Is Australia Open for Business? Archer Daniels Midland knocked back on Australia’s GrainCorp

In early December, the Australian Federal Treasurer Joe Hockey announced he would not approve Archer Daniels Midland’s proposed takeover of grain handler GrainCorp. It was a decision that was closely watched by those in the financial markets both in Australia and abroad. The decision was made hot on the heels of newly elected Prime Minister Abbot’s statement during his victory speech that “Australia is under new management” and “open for business.”


18 December 2013

GrainCorp-Decision-Inbound-Investment

In early December, the Australian Federal Treasurer Joe Hockey announced he would not approve Archer Daniels Midland’s proposed takeover of grain handler GrainCorp.

It was a decision that was closely watched by those in the financial markets both in Australia and abroad. The decision was made hot on the heels of newly elected Prime Minister Abbot’s statement during his victory speech that “Australia is under new management” and “open for business.”

So what does the decision mean for future M&A transactions in Australia, especially those requiring government approval?

Jeremy Loeliger, partner at Australian legal firm, Holding Redlich, believes the decision by no means sets a precedent for future transactions. “It’s really one out of the box. The decision was a result of a combination of factors that are unlikely to transpire again,” he said.

According to Loeliger, the Government may have seen this as an opportunity to temper the message that Australia is ‘open for business’, sending a clear message to the global community that although Australia welcomes foreign investment, it will not relinquish assets of national importance to foreign ownership.

“The primary reason offered for the decision was that it’s such an important piece of national infrastructure. There are of course also concerns that farm gate prices would come under downward pressure as a result of competition being reduced in a sector that has recently been deregulated,” he explains.

Loeliger, however, has reservations about whether a change of ownership of GrainCorp, regardless of whether it was sold to foreign owners, would really challenge market access – a sentiment that was reflected by the ACCC in approving the transaction on 27 June. He says the more salient factor in the decision was the desire of the Australian Federal government to respond to public concerns about foreign ownership of vital infrastructure.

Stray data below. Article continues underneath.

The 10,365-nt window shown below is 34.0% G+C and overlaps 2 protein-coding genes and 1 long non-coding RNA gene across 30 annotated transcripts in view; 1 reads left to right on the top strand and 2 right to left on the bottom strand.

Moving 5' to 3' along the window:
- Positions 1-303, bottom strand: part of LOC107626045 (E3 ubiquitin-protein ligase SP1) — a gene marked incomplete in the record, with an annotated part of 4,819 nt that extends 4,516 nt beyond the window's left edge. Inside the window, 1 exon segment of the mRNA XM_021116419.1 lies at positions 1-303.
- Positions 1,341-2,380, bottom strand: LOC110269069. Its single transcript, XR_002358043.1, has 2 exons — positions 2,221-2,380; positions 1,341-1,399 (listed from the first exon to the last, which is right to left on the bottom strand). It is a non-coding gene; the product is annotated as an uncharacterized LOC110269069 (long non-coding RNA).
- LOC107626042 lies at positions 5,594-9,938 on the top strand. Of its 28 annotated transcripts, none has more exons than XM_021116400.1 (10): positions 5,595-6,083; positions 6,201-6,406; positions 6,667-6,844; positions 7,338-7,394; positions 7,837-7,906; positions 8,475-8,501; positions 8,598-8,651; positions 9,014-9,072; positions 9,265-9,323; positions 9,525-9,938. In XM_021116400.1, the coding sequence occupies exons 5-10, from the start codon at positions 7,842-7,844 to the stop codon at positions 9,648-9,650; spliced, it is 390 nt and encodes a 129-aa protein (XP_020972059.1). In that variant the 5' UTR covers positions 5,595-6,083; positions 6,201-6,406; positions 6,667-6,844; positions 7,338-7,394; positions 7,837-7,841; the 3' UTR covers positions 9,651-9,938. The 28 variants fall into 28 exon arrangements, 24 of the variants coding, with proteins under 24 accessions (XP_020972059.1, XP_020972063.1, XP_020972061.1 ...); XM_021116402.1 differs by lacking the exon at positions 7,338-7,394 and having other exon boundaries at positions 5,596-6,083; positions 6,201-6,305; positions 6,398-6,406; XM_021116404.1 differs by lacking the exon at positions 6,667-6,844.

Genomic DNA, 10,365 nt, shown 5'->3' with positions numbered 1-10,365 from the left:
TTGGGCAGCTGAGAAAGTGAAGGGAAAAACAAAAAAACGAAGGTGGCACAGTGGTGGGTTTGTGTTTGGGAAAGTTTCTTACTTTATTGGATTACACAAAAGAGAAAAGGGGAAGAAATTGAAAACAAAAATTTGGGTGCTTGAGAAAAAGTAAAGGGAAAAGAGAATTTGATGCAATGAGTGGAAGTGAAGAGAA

“What this has done is effectively introduce a new criterion in determining whether or not a transaction is in the national interest. The rationale seems to have been that the Treasurer took into account the public perception of what’s in the national interest, and while community views have been taken into account previously, it has usually been in the context and framework of whether or not there’s an economic benefit to the community,” he posits.

Although Loeliger views this as unchartered territory, he believes it is a special situation given there are so few assets with the same characteristics as those controlled by GrainCorp. Therefore, it’s unlikely the government will face a similar decision in the future.

Indeed, he believes this decision will have little bearing on future foreign interest in Australian agricultural assets.

“But the industry is crying out for investment. According to ANZ’s Greener Pastures report, there is potentially $1.7 trillion in revenue benefits that could accrue from the agricultural sector between now and 2050. But to realize that potential, the industry needs $400 billion to fund succession of family-owned farms and another $600 billion of capital expenditure,” says Loeliger

“Australian institutions have been slow in coming to the party, and this money has to come from somewhere if we want to capitalize on the enormous opportunities available to Australian agribusiness to supply food to Asia.”

The good news, however, is that according to Loeliger’s recent discussions with his overseas clients, the latter have not been perturbed by the GrainCorp decision and in some ways were expecting it.

“There’s a level of pragmatism among overseas investors about the decision,” Loeliger says. “I think they recognize that this isn’t a typical transaction.”